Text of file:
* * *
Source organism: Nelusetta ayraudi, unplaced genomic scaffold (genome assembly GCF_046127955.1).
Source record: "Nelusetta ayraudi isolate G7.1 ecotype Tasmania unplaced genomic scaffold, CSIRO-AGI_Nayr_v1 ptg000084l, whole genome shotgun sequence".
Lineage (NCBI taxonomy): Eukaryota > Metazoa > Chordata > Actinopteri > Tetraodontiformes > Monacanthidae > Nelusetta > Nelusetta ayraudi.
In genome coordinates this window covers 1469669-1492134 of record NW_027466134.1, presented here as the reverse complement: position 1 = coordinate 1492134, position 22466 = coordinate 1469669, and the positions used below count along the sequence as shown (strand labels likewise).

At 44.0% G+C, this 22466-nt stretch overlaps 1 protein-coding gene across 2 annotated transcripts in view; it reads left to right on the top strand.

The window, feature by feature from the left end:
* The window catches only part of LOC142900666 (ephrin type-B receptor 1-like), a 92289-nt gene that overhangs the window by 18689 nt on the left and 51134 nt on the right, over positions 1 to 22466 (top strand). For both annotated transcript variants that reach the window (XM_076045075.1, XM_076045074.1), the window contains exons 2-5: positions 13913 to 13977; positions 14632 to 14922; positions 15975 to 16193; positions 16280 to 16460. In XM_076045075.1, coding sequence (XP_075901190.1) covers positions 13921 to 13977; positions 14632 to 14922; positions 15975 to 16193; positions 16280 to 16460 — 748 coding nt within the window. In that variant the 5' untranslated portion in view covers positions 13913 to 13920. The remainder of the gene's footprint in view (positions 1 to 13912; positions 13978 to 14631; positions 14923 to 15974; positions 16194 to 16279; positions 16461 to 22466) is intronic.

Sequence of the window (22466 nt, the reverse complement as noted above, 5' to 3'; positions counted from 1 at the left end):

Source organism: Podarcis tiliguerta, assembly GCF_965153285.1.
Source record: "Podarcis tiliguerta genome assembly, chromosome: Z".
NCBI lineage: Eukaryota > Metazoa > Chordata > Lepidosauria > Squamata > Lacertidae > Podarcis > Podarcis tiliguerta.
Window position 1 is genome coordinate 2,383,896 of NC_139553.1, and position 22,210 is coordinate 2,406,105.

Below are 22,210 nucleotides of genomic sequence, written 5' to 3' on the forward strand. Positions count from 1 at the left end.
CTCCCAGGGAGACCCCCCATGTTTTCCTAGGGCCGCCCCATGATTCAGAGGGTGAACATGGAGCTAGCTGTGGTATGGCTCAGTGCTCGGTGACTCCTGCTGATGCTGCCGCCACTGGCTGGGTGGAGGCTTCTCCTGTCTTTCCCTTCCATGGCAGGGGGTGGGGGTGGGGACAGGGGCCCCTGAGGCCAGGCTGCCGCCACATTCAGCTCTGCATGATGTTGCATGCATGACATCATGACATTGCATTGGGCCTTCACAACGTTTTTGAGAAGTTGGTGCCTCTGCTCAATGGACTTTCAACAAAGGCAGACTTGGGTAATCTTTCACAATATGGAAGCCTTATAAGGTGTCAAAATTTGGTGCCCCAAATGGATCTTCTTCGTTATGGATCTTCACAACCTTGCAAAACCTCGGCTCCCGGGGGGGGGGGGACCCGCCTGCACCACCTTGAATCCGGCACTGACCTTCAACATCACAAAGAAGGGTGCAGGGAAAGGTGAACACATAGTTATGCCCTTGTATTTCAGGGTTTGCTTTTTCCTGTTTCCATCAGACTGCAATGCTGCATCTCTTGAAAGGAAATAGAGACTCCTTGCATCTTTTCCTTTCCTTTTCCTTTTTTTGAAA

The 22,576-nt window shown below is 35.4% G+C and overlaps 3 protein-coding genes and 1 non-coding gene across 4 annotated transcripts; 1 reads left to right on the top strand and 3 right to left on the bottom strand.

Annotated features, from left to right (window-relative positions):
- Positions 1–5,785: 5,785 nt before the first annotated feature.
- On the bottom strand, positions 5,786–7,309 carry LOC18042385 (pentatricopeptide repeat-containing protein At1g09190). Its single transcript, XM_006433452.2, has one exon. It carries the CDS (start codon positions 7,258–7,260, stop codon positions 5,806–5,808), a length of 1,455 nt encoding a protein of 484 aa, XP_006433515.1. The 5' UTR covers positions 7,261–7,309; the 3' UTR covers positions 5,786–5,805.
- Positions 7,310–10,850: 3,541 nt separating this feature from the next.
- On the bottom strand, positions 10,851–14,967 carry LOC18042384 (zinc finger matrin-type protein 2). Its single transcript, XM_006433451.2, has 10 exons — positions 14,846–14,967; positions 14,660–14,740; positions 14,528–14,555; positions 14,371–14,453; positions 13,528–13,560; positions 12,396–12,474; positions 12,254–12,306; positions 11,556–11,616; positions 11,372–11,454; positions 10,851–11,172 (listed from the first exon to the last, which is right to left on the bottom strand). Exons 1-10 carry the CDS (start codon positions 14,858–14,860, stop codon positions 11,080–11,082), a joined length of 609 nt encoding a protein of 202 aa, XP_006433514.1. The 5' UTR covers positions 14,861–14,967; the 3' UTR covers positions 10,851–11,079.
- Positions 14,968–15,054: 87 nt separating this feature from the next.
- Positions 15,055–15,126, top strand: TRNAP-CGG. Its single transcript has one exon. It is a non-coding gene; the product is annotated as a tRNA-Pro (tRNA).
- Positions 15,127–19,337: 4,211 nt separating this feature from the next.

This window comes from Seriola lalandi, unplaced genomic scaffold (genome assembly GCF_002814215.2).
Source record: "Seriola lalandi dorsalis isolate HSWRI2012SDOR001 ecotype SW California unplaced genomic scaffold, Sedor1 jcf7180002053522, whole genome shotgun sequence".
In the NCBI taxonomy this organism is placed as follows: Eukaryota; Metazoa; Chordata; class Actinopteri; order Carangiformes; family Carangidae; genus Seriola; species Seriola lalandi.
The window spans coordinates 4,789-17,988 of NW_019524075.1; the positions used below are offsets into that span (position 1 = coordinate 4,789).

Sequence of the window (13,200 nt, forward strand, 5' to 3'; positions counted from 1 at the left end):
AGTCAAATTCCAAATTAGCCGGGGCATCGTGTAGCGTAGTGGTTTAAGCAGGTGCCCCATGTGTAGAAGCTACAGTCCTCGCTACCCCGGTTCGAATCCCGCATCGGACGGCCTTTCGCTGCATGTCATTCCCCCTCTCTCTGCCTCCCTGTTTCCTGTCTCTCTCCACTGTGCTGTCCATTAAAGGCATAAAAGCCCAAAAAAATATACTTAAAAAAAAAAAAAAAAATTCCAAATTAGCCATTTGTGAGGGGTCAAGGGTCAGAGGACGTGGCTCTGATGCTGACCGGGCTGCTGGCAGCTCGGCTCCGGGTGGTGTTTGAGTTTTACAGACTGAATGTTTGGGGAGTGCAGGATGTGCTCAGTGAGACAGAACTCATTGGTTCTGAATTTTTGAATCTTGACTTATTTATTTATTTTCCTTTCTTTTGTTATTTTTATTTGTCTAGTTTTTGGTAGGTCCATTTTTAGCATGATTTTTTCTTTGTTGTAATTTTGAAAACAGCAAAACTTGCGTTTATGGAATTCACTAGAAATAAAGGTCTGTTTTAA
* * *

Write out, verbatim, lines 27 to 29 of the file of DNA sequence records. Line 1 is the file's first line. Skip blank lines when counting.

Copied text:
The window spans coordinates 4,789-17,988 of NW_019524075.1; the positions used below are offsets into that span (position 1 = coordinate 4,789).

Sequence of the window (13,200 nt, forward strand, 5' to 3'; positions counted from 1 at the left end):
AGTCAAATTCCAAATTAGCCGGGGCATCGTGTAGCGTAGTGGTTTAAGCAGGTGCCCCATGTGTAGAAGCTACAGTCCTCGCTACCCCGGTTCGAATCCCGCATCGGACGGCCTTTCGCTGCATGTCATTCCCCCTCTCTCTGCCTCCCTGTTTCCTGTCTCTCTCCACTGTGCTGTCCATTAAAGGCATAAAAGCCCAAAAAAATATACTTAAAAAAAAAAAAAAAAATTCCAAATTAGCCATTTGTGAGGGGTCAAGGGTCAGAGGACGTGGCTCTGATGCTGACCGGGCTGCTGGCAGCTCGGCTCCGGGTGGTGTTTGAGTTTTACAGACTGAATGTTTGGGGAGTGCAGGATGTGCTCAGTGAGACAGAACTCATTGGTTCTGAATTTTTGAATCTTGACTTATTTATTTATTTTCCTTTCTTTTGTTATTTTTATTTGTCTAGTTTTTGGTAGGTCCATTTTTAGCATGATTTTTTCTTTGTTGTAATTTTGAAAACAGCAAAACTTGCGTTTATGGAATTCACTAGAAATAAAGGTCTGTTTTAA